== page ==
Friday, March 8, 2013

Review: The Sense of an Ending



Julian Barnes explores memory, loss, and lives built around the empty spaces in his Booker-winning novel, The Sense of an Ending. Ostensibly the reminiscence of the recently retired and contentedly divorced Tony Webster, the story deepens to tragedy when Tony reconnects with his college girlfriend and re-examines what he thinks he remembers about his past.

As Tony bit-by-bit abandons his understanding of passed events, he gives up the assumption that “memory equals events plus time” and realizes that “time doesn't act as a fixative, rather as a solvent.”

This scrutiny of memory makes the novel reverberate. Because I try cases on behalf of adults who were abused when they were children, I deal daily with imperfect memories, forgotten details, and re-created stories as my clients and the people we sue patch together their history. I’ve learned that truth – or as close as we can get – is three-dimensional and can be built only collaboratively.

Or, as Tony muses:

[A]s the witnesses to your life diminish, there is less corroboration, and therefore less certainty, as to what you are or have been. Even if you have assiduously kept records – in words, sound, pictures – you may find that you have attended to the wrong kind of record-keeping. What was the line Adrian used to quote? “History is that certainty produced at the point where the imperfections of memory meet the inadequacies of documentation.”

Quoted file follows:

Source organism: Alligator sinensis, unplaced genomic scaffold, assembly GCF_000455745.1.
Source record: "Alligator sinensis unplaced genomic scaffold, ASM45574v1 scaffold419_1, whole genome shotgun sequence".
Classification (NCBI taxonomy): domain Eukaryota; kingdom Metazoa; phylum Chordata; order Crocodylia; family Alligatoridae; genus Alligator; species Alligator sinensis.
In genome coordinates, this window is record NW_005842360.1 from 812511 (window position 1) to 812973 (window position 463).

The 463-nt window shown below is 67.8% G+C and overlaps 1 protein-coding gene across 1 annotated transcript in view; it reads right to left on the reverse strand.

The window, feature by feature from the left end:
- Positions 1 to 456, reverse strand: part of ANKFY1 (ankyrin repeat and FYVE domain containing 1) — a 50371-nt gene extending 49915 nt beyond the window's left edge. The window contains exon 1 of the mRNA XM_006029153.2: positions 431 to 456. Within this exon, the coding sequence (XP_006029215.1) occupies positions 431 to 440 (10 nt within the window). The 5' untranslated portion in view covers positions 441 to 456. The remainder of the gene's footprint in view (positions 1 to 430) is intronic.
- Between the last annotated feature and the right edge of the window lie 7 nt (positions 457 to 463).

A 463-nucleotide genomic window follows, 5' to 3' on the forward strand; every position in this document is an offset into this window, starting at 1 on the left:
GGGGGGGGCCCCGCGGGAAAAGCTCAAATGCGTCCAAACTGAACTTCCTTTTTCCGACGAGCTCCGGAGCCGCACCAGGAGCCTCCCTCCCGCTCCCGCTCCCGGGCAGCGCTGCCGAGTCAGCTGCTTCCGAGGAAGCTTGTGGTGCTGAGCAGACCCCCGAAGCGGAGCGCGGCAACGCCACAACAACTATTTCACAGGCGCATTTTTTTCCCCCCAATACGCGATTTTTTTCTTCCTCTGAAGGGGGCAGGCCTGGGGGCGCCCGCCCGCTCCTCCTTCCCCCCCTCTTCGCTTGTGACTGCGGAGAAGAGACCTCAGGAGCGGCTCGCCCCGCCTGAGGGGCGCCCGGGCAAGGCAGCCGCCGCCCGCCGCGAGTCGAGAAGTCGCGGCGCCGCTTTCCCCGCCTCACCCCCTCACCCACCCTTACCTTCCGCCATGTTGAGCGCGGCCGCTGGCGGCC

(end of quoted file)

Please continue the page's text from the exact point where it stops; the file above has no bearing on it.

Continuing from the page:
OTHER REVIEWS

If you would like your review of this book listed here, please leave a comment with a link and I will add it.

NOTES

The Sense of an Ending deservedly won the 2011 Booker Prize.  

7 comments :

Barbara said...

This is such an interesting topic, although I don't know that I could deal with the cases you handle. I think I would get too emotionally involved. However, I've had the experience of telling what I remember about a childhood experience and realizing that someone else who was there remembers the event entirely differently. Memory is such a malleable part of our minds.

Debbie Rodgers said...

I wasn't particularly enthralled by, or even interested in, this book. I forgot what a different perspective you would have on the subject!

Edith LaGraziana said...

I read the book last year and liked it enough to buy another one of the author's novels. However good the plot is in the beginning, I didn't like the ending because to me it just didn't seem right or plausible or whatever...

Elizabeth said...

Sounds like it might be a difficult read. THANKS for sharing.

Stopping by from Carole's Books You Loved March Edition. I am in that list as #15.

Elizabeth
Silver's Reviews
My Book Entry

Carole said...

I found this book to be a memorable read. Thanks for linking up with Books You Loved

Deb Nance at Readerbuzz said...

We've been talking a lot about fiction and nonfiction in my writing class. My instructor insists that everything in nonfiction must be perfectly true. Very tricky, I think.

srivalli said...

The refrain, "you don't get it, do you?" Keeps playing in my head over and over again. I loved the lyrical and philosophical quality of the book.

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